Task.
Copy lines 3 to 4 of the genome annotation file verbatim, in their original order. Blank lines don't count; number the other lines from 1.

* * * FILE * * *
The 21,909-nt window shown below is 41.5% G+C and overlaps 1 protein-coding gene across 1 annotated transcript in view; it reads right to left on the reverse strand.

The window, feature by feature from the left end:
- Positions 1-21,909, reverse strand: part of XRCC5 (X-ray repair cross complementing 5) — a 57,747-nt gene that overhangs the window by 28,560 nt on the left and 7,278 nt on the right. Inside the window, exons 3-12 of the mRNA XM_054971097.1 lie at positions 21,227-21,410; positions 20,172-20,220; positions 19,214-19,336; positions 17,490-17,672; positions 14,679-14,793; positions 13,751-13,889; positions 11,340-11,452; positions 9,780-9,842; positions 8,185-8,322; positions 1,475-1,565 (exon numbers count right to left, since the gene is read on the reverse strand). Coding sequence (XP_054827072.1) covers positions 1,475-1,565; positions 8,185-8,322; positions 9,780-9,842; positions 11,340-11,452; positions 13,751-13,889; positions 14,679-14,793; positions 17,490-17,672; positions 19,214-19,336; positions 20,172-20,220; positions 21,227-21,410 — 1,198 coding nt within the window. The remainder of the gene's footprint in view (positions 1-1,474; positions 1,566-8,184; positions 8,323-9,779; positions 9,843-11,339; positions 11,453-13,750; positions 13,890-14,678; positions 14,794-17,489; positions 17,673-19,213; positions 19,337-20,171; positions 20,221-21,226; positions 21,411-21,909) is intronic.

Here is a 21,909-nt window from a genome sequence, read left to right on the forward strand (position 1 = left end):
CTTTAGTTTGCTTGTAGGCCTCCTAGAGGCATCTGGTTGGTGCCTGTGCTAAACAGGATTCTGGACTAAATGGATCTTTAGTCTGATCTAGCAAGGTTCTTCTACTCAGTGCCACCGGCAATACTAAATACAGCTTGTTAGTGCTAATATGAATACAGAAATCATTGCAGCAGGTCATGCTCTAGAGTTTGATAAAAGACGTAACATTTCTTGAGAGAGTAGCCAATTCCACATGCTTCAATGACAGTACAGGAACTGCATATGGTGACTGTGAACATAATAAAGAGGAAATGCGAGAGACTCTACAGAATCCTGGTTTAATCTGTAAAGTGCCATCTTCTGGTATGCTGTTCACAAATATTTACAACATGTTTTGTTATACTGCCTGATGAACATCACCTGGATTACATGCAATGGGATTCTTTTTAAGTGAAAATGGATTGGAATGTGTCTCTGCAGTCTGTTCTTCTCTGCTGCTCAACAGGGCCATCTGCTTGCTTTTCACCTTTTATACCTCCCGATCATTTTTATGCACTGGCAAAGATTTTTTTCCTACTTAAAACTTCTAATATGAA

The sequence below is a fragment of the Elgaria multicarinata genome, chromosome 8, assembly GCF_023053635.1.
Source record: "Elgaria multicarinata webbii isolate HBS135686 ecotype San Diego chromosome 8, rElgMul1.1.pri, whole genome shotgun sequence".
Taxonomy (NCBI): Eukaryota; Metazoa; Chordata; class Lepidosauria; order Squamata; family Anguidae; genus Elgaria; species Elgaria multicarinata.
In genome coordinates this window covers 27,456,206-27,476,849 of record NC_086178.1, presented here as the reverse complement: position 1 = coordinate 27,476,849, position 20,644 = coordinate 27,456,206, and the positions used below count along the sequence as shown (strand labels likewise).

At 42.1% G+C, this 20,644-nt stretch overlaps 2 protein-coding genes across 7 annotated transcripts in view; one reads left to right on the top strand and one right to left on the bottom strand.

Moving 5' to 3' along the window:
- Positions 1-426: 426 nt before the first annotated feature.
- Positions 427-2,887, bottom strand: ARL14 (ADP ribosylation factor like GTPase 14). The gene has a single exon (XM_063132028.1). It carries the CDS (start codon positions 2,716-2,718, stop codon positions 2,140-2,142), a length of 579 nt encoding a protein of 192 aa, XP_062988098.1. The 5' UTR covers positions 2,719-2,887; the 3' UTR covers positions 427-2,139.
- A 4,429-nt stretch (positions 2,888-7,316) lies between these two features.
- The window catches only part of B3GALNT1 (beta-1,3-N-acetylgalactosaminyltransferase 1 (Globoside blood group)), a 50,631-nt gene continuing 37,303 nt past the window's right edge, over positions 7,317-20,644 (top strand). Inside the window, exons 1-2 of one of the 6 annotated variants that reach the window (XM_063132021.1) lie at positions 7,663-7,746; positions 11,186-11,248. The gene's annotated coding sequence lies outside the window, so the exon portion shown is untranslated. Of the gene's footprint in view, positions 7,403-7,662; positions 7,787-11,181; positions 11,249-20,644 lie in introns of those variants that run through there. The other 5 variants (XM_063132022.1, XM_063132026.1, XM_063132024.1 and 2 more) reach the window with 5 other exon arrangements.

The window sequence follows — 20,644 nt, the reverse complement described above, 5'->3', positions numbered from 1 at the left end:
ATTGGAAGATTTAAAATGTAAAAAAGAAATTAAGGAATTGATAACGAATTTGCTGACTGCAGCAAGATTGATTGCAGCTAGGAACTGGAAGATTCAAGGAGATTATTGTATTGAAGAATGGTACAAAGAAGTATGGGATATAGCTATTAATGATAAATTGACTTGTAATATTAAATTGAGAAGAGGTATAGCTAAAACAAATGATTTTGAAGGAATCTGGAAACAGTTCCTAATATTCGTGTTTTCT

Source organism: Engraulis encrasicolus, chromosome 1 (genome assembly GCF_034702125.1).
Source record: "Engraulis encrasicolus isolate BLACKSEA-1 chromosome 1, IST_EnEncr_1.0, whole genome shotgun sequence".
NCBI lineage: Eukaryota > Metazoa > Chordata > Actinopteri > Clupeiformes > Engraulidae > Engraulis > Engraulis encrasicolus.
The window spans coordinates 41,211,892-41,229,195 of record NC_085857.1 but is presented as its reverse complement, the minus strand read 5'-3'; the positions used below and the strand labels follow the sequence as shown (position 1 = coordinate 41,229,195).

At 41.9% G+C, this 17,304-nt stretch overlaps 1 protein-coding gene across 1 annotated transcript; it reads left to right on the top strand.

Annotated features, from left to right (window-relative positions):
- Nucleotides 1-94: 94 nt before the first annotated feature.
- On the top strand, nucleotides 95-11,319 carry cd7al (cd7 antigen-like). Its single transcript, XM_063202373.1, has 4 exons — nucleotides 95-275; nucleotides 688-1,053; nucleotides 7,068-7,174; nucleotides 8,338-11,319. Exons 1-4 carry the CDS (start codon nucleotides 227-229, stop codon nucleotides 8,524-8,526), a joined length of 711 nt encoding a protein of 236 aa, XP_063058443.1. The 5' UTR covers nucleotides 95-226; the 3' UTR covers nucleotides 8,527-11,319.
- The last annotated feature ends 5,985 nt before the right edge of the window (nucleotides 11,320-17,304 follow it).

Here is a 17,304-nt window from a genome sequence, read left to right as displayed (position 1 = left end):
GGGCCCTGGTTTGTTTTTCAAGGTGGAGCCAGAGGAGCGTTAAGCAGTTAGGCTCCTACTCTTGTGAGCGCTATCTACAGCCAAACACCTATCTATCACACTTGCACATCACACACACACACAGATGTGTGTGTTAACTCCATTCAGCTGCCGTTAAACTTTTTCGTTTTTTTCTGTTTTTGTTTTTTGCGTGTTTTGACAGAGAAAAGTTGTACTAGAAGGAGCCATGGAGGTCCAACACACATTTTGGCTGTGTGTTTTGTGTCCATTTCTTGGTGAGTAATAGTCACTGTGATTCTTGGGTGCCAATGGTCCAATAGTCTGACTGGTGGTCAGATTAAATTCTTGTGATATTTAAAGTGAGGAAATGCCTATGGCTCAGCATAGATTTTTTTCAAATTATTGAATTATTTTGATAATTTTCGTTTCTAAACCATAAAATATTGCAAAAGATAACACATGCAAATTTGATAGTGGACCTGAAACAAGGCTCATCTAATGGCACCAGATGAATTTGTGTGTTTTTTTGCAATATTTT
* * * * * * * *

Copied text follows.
- Positions 1-21,909, reverse strand: part of XRCC5 (X-ray repair cross complementing 5) — a 57,747-nt gene that overhangs the window by 28,560 nt on the left and 7,278 nt on the right. Inside the window, exons 3-12 of the mRNA XM_054971097.1 lie at positions 21,227-21,410; positions 20,172-20,220; positions 19,214-19,336; positions 17,490-17,672; positions 14,679-14,793; positions 13,751-13,889; positions 11,340-11,452; positions 9,780-9,842; positions 8,185-8,322; positions 1,475-1,565 (exon numbers count right to left, since the gene is read on the reverse strand). Coding sequence (XP_054827072.1) covers positions 1,475-1,565; positions 8,185-8,322; positions 9,780-9,842; positions 11,340-11,452; positions 13,751-13,889; positions 14,679-14,793; positions 17,490-17,672; positions 19,214-19,336; positions 20,172-20,220; positions 21,227-21,410 — 1,198 coding nt within the window. The remainder of the gene's footprint in view (positions 1-1,474; positions 1,566-8,184; positions 8,323-9,779; positions 9,843-11,339; positions 11,453-13,750; positions 13,890-14,678; positions 14,794-17,489; positions 17,673-19,213; positions 19,337-20,171; positions 20,221-21,226; positions 21,411-21,909) is intronic.

Here is a 21,909-nt window from a genome sequence, read left to right on the forward strand (position 1 = left end):